Seoul MICE Webzine | Celebrate the Autumn Harvest Festival in Seoul
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Celebrate the Autumn Harvest Festival in Seoul

Celebrate the Autumn Harvest Festival in Seoul

The arrival of fall in Korea brings with it Chuseok, the autumn harvest festival, which is one of the nation’s most significant holidays. This is a time when extended Korean families gather to practice ancestral rituals, pay their respects to their loved ones, and enjoy a variety of traditional foods together. This year, the full official holiday runs from September 26-29. The dates differ every year on the standard Gregorian calendar, as they are based on the lunar calendar.

Technically, Chuseok falls on only one day, but luckily for business visitors in Seoul, most Koreans will be on vacation for days leading up to and after the holiday. This is because the majority of Koreans travel to other provinces to visit their relatives. While highways across the peninsula will experience heavy traffic, those staying in Seoul will be able to enjoy a more serene side of the city.

While the capital’s most popular attractions and landmarks draw strong crowds and tend to be difficult to access during normal periods, Seoul is more accessible than ever during the Chuseok season.

During this period many businesses and public facilities may be be closed.  Business events attendees and organizers in town during this time are welcome to contact the Seoul MICE Help Desk for any MICE-related queries.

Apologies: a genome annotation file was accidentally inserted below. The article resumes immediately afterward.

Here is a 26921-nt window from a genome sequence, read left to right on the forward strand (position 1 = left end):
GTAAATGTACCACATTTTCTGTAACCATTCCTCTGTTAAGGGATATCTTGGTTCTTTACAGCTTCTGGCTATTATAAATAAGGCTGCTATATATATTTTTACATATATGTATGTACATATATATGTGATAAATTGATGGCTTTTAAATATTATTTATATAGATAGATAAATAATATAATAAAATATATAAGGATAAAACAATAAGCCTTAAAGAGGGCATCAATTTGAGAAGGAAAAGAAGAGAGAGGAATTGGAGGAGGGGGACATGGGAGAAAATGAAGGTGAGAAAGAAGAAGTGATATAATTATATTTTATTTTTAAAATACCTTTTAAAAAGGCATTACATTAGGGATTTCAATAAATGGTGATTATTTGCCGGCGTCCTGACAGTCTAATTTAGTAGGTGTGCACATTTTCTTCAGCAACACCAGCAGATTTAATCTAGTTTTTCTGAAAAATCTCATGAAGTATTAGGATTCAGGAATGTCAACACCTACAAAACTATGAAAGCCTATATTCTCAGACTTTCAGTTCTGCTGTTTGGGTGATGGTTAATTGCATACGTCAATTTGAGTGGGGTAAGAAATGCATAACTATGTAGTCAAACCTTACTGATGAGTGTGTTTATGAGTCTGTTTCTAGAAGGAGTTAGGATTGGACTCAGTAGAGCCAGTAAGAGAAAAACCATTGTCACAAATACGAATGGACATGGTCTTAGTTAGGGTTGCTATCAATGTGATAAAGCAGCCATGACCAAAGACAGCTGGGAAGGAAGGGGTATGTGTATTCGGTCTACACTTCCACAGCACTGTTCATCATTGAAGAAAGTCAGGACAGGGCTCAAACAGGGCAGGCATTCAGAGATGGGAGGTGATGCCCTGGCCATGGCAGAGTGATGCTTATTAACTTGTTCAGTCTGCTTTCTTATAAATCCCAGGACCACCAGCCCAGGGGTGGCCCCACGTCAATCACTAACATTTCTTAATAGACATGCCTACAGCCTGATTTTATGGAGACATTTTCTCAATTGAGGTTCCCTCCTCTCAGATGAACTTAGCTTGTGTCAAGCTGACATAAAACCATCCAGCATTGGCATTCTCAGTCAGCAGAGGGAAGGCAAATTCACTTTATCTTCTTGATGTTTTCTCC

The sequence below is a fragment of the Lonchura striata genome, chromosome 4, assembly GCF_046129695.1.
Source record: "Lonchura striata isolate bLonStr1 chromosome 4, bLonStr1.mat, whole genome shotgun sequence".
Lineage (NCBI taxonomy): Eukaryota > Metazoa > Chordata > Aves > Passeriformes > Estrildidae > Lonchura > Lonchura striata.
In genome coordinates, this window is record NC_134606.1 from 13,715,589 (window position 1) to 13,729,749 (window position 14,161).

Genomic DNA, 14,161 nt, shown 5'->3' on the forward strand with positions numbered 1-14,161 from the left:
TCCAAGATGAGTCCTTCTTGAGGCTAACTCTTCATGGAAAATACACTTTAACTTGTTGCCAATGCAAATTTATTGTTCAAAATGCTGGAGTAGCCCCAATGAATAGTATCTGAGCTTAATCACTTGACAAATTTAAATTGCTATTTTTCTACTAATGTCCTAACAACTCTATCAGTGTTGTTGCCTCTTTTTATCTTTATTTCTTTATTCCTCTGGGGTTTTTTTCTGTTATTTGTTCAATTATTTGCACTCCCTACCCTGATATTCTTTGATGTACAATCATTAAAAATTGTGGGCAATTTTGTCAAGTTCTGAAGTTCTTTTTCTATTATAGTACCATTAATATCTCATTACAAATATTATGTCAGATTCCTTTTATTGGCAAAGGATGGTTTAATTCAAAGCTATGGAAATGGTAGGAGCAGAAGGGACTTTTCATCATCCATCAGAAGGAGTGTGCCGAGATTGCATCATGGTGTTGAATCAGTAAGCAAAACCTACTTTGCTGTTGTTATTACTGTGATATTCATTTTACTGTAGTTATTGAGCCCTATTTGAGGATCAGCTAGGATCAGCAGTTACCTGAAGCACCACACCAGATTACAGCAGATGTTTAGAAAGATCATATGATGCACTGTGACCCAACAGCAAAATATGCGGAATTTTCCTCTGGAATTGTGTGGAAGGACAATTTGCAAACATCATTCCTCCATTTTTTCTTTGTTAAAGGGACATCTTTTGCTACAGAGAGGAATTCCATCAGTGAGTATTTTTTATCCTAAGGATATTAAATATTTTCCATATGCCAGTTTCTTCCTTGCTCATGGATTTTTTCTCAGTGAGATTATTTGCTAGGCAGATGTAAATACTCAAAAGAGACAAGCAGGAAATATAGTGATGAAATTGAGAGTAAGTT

SCB MICE Help Desk


Visitors seeking to join in on the Chuseok fun may delight in a number of events that will be held for international visitors in Seoul during this time. Below are just some of the ways to celebrate the harvest festival right here in the city.

Namsangol Hanok Village (Five Noblemens’ Harvest Feast)

Those interested in Seoul’s more traditional side can visit Namsangol Hanok Village, a unique area of the city comprised of hanok, or traditional Korean houses. From September 27-28, visitors will be able to enjoy a plethora of Chuseok customs, such as making songpyeon (stuffed rice cakes) and playing Korean folk games. Guests who prefer to appreciate a more relaxing experience can enjoy demonstrations of ancestral rituals and performances of traditional Korean music.

[Article on Visit Seoul]



Seoul Farmers Market

This event truly gets to the heart of Chuseok traditions, which celebrate the bounty of the harvest for another year, and reflects the nation’s historically-agrarian society. Taking place in Gwanghwamun Plaza, the third annual Farmers Market, operated by the Korea Agro-Livestock Association, will be held especially for the public. Over 100 booths will be set up for a variety of activities, such as traditional Korean food sampling, caricatures, and more. Held every Sunday until November 29, the market is open from 10am-5pm.

Nearest subway station: Gwanghwamun Station: (Line 5, Exits 1, 2, and 8)


The Great Rite of Sajik Daeje




The Sajik Daeje, which translates to the “Great Rite for the Gods of Earth and Agriculture,” is a traditional Korean ceremony dating back to the Joseon Dynasty (1392-1910), when the locals would carry out many rituals to honor the gods and ancestors, especially to give thanks for the year’s harvest and prosperity. This is regarded as a very sacred custom, but visitors will also be able to experience lively music and dancing throughout the event. The Sajik Daeje takes place on the third Sunday of September every year. This year, however, it will be held on September 28, from 11:15am to 1:30pm, at the Sajikdan Altar in Jongno-gu.

[Article on Visit Seoul]


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